Misallocations of factors of production have the potential to explain a large portion of cross-country differences in productivity (Hsieh and Klenow (2009)). Yet, empirical evidence relating actual differences in firms' productivity to observable policy distortions has been scarce. In this paper I exploit a fiscal reform in Brazil to provide direct empirical evidence of the distortions created by turnover taxes. Turnover taxes are business taxes that, unlike Value Added Taxes, do not allow to deduct the cost of intermediate inputs from the tax base, and that for this reason hit disproportionately industries whose inputs account for a large share of the final value of production. Using a difference-in-difference approach, I show that after the reform sectors that rely more on intermediate inputs grow faster in employment, revenue and industrial sales. Firms in the same sectors that were not affected by the reform do not show similar patterns of growth during the period. These results have relevant policy implications, as turnover taxes are very common around the world.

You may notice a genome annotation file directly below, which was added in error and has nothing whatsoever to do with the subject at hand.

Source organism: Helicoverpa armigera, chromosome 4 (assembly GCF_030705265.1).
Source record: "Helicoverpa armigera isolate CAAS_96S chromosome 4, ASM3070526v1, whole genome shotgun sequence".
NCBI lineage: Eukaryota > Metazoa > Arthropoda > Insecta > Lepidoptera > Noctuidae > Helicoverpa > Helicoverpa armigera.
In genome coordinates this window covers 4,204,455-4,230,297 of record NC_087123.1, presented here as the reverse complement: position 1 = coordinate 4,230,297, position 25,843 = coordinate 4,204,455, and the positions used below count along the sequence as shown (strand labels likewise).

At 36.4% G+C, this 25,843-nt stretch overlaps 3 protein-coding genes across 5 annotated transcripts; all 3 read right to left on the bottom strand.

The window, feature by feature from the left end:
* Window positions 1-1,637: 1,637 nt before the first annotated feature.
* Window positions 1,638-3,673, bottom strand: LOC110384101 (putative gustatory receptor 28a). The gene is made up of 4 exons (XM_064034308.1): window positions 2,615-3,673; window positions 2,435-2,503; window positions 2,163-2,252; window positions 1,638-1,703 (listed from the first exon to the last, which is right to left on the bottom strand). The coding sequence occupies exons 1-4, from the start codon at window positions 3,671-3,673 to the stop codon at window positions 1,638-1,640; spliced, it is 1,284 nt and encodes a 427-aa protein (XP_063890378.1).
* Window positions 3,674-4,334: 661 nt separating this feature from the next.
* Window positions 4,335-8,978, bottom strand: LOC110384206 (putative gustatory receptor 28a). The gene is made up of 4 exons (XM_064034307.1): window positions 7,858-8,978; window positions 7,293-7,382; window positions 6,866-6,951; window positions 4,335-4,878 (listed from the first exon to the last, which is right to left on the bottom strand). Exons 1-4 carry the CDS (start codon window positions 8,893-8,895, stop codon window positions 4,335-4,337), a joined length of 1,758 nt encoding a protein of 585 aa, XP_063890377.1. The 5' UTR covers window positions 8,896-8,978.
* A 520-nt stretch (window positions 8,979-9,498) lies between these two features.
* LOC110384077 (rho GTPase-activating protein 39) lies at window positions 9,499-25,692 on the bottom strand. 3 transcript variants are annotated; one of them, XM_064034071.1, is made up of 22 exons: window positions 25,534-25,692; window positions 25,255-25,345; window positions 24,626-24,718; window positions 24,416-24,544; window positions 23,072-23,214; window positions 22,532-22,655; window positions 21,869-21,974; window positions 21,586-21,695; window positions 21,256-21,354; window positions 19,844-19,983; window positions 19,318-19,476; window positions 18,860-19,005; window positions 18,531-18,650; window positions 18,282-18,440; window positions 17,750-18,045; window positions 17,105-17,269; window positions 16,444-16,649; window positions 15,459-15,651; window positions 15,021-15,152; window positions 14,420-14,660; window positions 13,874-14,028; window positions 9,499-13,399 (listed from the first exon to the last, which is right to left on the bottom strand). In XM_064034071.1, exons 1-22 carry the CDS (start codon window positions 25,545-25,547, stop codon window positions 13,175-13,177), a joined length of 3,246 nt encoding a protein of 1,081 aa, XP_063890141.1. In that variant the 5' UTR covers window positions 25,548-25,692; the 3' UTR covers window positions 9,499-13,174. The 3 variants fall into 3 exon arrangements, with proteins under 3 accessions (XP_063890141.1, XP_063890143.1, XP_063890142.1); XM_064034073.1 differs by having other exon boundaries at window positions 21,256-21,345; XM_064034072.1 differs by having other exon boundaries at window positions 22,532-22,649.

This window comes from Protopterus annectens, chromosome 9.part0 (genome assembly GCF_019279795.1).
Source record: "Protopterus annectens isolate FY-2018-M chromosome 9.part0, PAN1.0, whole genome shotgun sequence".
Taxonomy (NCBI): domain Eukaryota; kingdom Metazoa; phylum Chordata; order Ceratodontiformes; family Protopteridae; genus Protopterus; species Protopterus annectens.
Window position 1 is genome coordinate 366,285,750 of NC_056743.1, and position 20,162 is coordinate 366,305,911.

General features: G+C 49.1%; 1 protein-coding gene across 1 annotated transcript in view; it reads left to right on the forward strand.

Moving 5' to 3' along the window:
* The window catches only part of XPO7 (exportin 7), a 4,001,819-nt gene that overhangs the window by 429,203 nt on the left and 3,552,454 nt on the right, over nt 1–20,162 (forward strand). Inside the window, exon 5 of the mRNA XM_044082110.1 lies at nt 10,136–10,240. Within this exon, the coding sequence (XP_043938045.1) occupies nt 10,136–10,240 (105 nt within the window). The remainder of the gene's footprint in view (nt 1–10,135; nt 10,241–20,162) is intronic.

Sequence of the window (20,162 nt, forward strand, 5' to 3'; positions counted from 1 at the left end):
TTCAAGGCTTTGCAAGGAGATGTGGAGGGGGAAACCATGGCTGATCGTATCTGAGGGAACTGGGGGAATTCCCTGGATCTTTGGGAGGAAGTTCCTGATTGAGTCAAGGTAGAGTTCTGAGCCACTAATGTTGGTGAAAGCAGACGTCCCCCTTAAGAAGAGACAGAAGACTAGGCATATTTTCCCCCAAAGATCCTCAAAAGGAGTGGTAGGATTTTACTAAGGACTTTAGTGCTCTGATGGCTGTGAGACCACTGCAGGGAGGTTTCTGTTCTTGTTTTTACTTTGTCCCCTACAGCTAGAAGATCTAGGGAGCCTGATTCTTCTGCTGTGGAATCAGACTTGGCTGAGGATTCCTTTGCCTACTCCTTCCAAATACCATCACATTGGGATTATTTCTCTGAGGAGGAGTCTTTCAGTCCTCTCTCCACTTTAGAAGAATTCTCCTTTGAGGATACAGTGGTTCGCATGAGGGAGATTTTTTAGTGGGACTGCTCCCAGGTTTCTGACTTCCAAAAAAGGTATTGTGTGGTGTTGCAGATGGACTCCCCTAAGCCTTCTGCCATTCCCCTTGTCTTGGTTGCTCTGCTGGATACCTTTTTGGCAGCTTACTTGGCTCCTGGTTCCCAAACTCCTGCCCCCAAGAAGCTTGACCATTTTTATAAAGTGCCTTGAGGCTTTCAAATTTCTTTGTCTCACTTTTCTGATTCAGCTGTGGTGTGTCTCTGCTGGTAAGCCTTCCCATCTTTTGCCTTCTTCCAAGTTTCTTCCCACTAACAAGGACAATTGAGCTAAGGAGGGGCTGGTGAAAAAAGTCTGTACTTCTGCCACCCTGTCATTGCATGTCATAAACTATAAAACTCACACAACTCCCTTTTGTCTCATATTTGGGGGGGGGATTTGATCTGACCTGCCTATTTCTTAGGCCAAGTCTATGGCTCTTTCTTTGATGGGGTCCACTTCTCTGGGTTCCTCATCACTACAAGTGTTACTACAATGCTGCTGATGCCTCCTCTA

Caprettini, B. Taxes, Misallocations and Productivity. (2014) 21 pp.